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5,268 posts. 2,302 reviews. No lists. 1 wishlist.



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An Endzeitgeist.com review

This module for Alterkine clocks in at 38 pages, 1 page front cover, 1 page editorial, 2 pages blank, 1 page back cover, leaving us with 33 pages of content, so let's take a look!

This being an adventure review, the following contains SPOILERS. Potential players should jump to the conclusion.

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All right, only GMs left? Great! Our world has recently been graced by a strange meteor shower and the PCs find themselves in a moderately priced bar in the tourist trap Coppersmith, where they are contacted by one Betram, who represents parties intrested in Delsvale - which has shut down operations since the meteor shower - hence, the players, via an ominous black limousine and a chopper, enter the target area.

Delsvale town does look like an eerily ghost-like town, including roving animals. Things turn grim fast, though: The barbed wire fence the players encounter has a breach and said breach is stuffed with human corpses, from which a woman crawls forth, obviously doomed to die from her extensive injuries - and things look grim. Animals are getting crazy, a sect of weirdos have sprung up and the military has rolled in. Entering the quarantine zone, the PCs will have an option to subdue an investigator/journalist and the PCs will soon have a first encounter with a disturbing creature, the clotter - a shambling creature of grafted undead material, a walking sack of offal and bone, hungry for blood of the living.

Things become worse fast from there - the recruiters of aforementioned sect hand out crystals that may well cause infection with mutagenic viruses...just before the military swoops in and takes the PCs hostage. It turns out, the military is planning to bomb out the local mine...but aforementioned clotter monstrosity may actually provide a window for the PCs to escape from captivity. It should also be noted that a two-legged walker/mech is among the adversaries the PCs may encounter, of course, just one of multiple random encounters the PCs can encounter.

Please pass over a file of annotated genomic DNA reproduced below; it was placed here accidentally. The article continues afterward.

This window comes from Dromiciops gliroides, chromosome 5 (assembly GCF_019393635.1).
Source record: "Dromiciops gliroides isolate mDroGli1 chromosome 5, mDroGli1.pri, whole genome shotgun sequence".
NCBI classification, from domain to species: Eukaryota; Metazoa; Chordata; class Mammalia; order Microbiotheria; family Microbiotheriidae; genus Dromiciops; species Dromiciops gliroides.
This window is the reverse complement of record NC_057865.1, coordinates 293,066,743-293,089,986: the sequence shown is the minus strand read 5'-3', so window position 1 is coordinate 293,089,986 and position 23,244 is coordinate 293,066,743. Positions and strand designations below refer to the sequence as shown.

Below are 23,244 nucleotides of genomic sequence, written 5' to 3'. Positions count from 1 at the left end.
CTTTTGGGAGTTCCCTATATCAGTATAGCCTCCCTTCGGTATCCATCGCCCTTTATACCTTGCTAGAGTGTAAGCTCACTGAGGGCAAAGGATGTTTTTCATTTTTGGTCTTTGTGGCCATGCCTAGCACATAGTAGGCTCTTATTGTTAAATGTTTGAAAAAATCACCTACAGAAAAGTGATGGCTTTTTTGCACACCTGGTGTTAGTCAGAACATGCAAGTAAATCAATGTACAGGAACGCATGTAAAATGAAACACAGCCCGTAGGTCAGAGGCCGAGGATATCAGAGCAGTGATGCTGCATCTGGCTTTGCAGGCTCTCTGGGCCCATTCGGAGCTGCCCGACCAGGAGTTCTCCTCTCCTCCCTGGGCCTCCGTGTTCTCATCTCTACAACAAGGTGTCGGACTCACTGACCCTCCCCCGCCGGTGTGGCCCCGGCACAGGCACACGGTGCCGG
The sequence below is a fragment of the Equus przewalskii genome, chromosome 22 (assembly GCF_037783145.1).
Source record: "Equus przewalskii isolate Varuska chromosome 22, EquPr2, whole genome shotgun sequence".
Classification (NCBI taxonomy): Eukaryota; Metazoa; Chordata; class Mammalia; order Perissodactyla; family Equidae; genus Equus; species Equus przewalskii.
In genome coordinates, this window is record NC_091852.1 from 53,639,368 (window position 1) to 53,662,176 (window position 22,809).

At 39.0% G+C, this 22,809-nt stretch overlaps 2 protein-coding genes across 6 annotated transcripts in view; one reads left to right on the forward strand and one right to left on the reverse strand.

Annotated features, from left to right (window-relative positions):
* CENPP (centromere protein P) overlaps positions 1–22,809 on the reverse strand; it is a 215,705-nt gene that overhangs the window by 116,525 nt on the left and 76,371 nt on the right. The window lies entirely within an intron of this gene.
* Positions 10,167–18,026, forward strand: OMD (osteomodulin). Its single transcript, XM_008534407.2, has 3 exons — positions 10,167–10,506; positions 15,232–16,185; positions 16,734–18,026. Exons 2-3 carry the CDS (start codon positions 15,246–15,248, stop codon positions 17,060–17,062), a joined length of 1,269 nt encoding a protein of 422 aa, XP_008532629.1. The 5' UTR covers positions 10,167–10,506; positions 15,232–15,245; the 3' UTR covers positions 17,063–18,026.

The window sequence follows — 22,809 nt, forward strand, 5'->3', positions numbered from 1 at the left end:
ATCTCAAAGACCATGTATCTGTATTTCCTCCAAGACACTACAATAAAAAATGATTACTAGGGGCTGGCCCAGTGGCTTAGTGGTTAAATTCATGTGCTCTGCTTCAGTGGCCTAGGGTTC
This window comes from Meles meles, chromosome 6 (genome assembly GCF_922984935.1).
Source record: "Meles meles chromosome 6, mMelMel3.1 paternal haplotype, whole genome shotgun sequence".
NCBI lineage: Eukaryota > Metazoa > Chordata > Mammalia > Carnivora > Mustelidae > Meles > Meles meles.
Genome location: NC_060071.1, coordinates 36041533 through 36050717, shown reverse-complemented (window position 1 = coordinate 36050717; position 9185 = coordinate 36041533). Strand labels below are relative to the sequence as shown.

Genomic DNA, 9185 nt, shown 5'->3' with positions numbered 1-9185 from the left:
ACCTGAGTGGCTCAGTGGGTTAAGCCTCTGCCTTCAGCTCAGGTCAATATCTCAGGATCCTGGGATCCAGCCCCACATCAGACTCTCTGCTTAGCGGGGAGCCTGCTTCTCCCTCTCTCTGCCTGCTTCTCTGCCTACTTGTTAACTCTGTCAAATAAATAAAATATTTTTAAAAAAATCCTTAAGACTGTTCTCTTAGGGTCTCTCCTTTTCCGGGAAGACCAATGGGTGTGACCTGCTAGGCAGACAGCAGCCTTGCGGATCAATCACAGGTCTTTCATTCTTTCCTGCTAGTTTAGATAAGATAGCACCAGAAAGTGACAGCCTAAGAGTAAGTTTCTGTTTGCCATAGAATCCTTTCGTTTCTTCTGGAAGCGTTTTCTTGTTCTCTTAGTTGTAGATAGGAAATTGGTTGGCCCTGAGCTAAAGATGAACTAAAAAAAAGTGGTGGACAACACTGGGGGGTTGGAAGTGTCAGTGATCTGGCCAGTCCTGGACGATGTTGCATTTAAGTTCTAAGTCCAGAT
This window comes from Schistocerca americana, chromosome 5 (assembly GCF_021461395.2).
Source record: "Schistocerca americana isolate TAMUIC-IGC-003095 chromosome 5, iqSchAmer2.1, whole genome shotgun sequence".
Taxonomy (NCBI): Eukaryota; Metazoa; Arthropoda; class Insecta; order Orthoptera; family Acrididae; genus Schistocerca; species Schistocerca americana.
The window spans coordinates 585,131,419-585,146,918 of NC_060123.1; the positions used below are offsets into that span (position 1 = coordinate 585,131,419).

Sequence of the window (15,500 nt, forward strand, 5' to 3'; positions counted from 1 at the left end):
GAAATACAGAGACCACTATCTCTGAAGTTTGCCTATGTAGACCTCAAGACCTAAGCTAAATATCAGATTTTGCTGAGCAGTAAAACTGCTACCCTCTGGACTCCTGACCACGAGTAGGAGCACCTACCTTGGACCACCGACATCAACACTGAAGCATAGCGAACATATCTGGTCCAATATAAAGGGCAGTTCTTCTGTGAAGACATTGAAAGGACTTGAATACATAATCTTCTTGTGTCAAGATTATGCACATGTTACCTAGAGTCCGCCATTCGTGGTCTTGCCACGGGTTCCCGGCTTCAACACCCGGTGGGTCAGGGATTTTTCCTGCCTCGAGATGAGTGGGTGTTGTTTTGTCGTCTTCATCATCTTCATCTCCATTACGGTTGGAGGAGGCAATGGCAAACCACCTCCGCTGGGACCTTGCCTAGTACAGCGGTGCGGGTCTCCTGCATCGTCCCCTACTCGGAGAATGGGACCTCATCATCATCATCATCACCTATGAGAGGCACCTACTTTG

The local nightclub would be a crucial place: Here, the PCs are contacted again by the cult, as the leader, one Daniel Sutter (nod towards Sutter Cain, mayhaps?) tries to set up a meeting with the PCs - but if they agree to hear them out, they may ostracize the military if they haven't already. Meeting up with Sutter puts things in perspective: Living in his gothic mansion, the cult leader may be a foreboding character, but he still offers some crucial insight: You see, he literally owns Delsvale and has a research venture in the mine - alas, his own men betrayed him, claiming the crystals, which he considers to be divine. He does directly contradict the narrative that sent the PCs here - this Betram fellow obviously lied to them. It should be noted that NPC-interaction in this module tends to be pretty detailed, with quite a few sample sentences, meaning that GMs less comfortable with verbatim improvisation get enough guidance herein.

Beyond the strange amalgamated monstrosities like bear/frog-hybrids, the PCs will sooner or later have to go to the mine - where they get a glimpse of a horrible thing with too many tentacles and mutations and brave cybernetic adversaries before they find a lead-researcher, who asks them to destroy each and every crystal they can find - in an inversion of the trope, these guys are actually smart...and thus, the module's variable conclusion dawns, as the PCs have to brave the mutagenic influence of the fallen star, decide whom to help...and deal with the grotesquely Scaxtion - insane and with empathy/emotion-controlling bursts of aura. How the final confrontation turns out and whether the mutating PCs succumb to the influence of the fallen stars, how the whole thing ends - it all depends on the actions of the PCs.

The pdf concludes with quite an array of diverse adversaries, many of which sport unique and rather interesting builds with Achilles heels that reward smart rolelaying and nice signature abilities - it should be noted that even the random encounter sport several unique monsters. The pdf also sports 4 new mutations as well as 4 excellent player-friendly b/w-floor plans.

Conclusion:

Editing and formatting are top-notch, I noticed no significant glitches. Layout adheres to a rather printer-friendly two-column b/w-standard. Cartography is nice and solid. The one weak component of the pdf is the CGI-artwork - while it works for the mech, the humanoids in particular are ugly and the final boss's artwork is horrible, doofy even, and subverts the threat it poses. The prose deserves better, so I'd suggest relying on your descriptive powers here instead of showing off the artworks. If you're going for a serious tone. If you're instead aiming for a schlocky B-movie feeling, these will be GREAT and hilarious. Bookmarks are there, but cover, mysteriously, only the new mutations, meaning they might as well not be there at all - a comfort detriment when running this via an electronic device.